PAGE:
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Why PFAs see private equities as less attractive to invest

Despite having over N8trillion sitting as Asset Under Management (AUM), Pension fund administrators still see the private equity space as less attracting to invest due to its enormous technicality, industry experts confirmed to BusinessDay.
Some of such technicalities are its high expertise skills as well as the in-depth technical know-how that is required, making fund investors shrug off investment into the asset class, according to two CEOs of leading pension houses in the country.
“Private equity space is an asset class that is very risky because it requires more expertise and knowledge of how it works. That is why the percentage allocation by the pension industry into space is smaller than expected”, said Misbahu Yola, Managing Director and CEO, FCMB Pensions.
Regulation by the National pension commission stipulates a maximum of 10 per cent aggregate investment stake of Assets under management (AUM) in private equity funds by PFAs. Also, in single private equity, PFAs are not to exceed a stake of 5 per cent of assets under management.
However, data from the National Bureau of statistics shows that over time, the entire investment by the industry is below one per cent.
This, however, begins to arouse questions that an asset class that as being viable and rewarding good long term investment returns despite political uncertainties is receiving such poor investment from pension fund administrators.
Eguarekhide Longe CEO/MD AIICO pensions said in a phone response to BusinessDay that “the limit by the regulator for investment in private equity funds is 5 per cent of funds under management, so as such we can’t expect to see a very high uptake,”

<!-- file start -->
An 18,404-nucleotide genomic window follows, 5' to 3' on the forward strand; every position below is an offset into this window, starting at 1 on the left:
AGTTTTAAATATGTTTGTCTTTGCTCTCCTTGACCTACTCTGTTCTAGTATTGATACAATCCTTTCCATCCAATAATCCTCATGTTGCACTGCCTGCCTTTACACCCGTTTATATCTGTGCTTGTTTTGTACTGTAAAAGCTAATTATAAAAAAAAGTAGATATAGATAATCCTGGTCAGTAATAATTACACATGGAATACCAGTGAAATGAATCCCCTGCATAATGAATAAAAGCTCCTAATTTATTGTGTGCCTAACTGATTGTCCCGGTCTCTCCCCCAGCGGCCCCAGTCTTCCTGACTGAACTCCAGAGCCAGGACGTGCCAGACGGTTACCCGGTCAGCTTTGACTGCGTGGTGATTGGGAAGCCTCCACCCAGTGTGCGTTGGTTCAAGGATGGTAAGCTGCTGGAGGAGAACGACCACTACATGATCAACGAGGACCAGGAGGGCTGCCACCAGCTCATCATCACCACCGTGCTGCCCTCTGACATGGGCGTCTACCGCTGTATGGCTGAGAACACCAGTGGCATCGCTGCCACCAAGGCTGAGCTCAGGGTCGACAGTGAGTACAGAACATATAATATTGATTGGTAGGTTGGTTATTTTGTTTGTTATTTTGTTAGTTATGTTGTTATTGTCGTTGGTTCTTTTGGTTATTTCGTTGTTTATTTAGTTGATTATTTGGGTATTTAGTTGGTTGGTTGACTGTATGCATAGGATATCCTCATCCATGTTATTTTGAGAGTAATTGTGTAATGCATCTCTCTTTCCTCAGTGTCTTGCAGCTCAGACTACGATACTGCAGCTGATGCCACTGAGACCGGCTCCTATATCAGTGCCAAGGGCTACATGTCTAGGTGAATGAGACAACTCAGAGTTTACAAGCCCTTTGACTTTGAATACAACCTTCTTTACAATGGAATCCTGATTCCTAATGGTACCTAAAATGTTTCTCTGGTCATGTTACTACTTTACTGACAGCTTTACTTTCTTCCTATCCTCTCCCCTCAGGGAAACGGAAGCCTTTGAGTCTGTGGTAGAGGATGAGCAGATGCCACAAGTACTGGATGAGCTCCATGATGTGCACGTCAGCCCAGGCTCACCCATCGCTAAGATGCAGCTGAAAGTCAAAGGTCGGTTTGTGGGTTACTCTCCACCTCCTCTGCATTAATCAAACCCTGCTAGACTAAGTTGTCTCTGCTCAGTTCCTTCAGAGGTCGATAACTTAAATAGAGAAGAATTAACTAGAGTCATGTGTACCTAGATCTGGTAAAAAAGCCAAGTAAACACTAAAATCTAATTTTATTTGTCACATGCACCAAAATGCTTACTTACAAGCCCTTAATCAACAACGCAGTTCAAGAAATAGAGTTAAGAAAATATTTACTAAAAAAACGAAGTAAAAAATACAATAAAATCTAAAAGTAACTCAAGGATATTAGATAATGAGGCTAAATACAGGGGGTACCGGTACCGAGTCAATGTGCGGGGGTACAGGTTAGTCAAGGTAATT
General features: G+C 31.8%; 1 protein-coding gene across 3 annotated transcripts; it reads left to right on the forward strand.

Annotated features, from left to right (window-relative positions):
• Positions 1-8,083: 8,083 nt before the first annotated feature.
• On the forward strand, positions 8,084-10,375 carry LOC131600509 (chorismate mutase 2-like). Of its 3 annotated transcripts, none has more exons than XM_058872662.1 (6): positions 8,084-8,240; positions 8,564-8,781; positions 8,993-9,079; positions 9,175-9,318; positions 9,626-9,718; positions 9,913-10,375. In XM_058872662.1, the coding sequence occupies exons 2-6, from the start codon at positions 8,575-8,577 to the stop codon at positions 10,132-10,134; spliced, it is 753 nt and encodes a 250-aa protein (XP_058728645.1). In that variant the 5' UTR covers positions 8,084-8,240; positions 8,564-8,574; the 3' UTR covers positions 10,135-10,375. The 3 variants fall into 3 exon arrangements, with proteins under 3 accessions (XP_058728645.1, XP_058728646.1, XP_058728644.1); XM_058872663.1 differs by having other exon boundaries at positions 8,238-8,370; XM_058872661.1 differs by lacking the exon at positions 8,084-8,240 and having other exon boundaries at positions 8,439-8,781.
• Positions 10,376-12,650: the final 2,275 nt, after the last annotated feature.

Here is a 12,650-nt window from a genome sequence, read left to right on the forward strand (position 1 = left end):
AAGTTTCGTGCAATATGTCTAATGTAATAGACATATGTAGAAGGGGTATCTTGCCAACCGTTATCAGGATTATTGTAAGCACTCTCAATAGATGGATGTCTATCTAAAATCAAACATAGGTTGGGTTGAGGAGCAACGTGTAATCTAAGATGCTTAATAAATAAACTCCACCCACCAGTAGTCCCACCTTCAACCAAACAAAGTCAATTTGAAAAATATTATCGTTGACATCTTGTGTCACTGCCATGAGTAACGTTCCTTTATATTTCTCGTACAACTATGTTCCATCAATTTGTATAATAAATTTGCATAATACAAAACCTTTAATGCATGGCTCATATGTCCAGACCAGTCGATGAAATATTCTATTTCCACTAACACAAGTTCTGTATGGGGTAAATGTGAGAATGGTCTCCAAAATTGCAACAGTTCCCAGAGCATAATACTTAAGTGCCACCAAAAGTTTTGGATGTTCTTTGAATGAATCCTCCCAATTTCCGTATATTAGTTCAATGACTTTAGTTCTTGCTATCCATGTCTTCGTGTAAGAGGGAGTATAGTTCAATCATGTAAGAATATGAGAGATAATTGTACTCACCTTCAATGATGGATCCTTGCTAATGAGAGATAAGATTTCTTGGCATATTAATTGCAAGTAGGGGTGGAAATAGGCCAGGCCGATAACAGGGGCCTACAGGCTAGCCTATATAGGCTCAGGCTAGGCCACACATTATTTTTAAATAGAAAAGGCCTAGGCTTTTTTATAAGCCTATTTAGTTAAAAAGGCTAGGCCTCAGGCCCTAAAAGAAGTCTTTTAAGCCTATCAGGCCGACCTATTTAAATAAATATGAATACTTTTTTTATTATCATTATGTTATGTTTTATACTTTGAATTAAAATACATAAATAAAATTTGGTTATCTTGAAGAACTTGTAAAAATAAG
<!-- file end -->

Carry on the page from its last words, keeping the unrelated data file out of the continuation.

“Secondly, private equity is place vanilla, as you need to put up so much together, there has to be a team of people who must come together to propose a certain style of investment of real companies.Hence, we won’t find a lot of private equity offers coming up and the one that comes up, people will review them and decide whether they can back the sponsors that also, is a reason why you will not see a huge commitment to private equity funds,”
“Lastly, not every PFA operator is comfortable with the private equity offtake because they do not understand it very well, or they are not comfortable with feeding their contributors money to the third party to do real sector investing, that is why you will find out that most people that have committed much to private equity funds are those that have some certain degree of investment banking backgrounds, which makes it a little easier for them to understand what the people are offering, the process by which the private equity investment is made and harvested”
As at the second quarter of 2018, investments by pension administrators into private equity funds stood at N38.3 billion, representing about o.5 per cent of the total N8.23 trillion fund assets by the industry.
Federal government securities including bonds and treasury bills gulped a larger chunk of the asset, accounting for about 70 per cent of the total funds’ asset by the industry, while money market instruments came next accounting about 9 per cent of the total asset funds.
“Exiting private equity is not as easy as that of its public equity counterpart or even exiting a bank account. Hence, there is a lot more risk and that is why exposure to the industry is minimal” Yola said.




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